After working on the downstream perimeter and leaving the upstream optimization to the purchasing (optimization of the purchase price) and supply (securing service levels) teams, supply chain managers ask us more and more about existing potential for reducing upstream logistic costs.

    For a multinational, such costs can represent, over a year, up to 15% of the purchasing budget. They relate to the “door-to-door” transportation operations, including some players focused on warehousing operations and handling.



    15%
    of the purchasing budget

    The levers are not fundamentally different from what we know about the downstream:

    • General optimization of the Logistics framework

    • Generalization of the pick-up routing principles and sharing of resources used (trucks or containers) 

    • Tightened management of resources utilization (e.g. containers fill rate)

    • Alignment of internal schedules on standard logistics times (e.g. orders distributions)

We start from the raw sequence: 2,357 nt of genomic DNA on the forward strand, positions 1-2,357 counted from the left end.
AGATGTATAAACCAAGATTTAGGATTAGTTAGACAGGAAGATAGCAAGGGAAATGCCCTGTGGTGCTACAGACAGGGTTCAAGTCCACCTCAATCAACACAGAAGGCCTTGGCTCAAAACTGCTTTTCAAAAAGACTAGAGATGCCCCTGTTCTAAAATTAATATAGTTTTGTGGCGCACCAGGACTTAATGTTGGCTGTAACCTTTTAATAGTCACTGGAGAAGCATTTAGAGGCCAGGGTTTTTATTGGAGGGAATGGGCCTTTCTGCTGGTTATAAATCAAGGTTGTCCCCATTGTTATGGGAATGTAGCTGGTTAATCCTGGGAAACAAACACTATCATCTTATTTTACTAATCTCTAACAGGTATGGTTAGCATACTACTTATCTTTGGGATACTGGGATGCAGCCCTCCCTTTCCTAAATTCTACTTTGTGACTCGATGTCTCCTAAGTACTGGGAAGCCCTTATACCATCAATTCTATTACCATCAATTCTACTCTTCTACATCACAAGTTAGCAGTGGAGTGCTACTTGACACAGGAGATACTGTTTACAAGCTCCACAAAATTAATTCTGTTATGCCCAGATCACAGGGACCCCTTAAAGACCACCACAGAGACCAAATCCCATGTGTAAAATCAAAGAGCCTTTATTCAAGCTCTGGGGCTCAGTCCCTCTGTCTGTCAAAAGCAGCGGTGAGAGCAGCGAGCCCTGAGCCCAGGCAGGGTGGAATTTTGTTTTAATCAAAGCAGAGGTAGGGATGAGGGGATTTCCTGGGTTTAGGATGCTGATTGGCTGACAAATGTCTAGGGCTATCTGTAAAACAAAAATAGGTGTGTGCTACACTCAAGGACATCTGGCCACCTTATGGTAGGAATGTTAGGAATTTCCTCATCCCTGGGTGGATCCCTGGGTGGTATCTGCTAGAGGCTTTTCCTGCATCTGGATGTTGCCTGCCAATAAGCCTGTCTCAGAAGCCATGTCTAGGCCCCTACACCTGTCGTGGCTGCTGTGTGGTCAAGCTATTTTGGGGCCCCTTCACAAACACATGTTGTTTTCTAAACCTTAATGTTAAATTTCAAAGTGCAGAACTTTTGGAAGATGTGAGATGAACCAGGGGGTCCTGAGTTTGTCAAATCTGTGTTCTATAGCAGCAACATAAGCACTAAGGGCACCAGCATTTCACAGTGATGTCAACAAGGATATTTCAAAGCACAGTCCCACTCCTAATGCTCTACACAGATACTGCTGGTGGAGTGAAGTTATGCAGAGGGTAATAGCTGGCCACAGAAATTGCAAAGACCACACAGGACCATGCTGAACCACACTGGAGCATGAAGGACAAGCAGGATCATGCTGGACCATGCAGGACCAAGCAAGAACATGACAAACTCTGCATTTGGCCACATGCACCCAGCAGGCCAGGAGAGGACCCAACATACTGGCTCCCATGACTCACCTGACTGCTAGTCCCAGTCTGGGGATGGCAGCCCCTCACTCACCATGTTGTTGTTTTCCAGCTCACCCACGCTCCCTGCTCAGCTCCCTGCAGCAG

• Streamlining the panel of third parties, competitive bidding and optimization of contract terms (advanced price negotiations by route and channel, securing the provider’s quality of service, backup solutions …).

    Using these levers on the upstream supply chain, large industrial groups such as Fiat or Valeo succeeded for example to generate in 2012 savings equal to € 7,8m and € 20m respectively. These initiatives are widely promoted in corporate communications as they contribute directly to the improvement in operating margin.

    • Regaining control of the flow

    This approach was also at the heart of the study we conducted in early 2013 for one of the major market players in consumer goods, with a large presence in Asia Pacific emerging countries (5 local plants). The analysis of upstream logistics flows and costs incurred helped to highlight existing opportunities especially in terms of rationalization of domestic transportation from local suppliers.

    The challenge in this case was first to question the relevance of the incoterms used in contracts. By delegating the organization of transportation to the suppliers, our client did not put himself in a position to control the cost and launch supply chain optimization initiatives. By taking over the organization of logistics flows, all levers mentioned above could therefore be activated.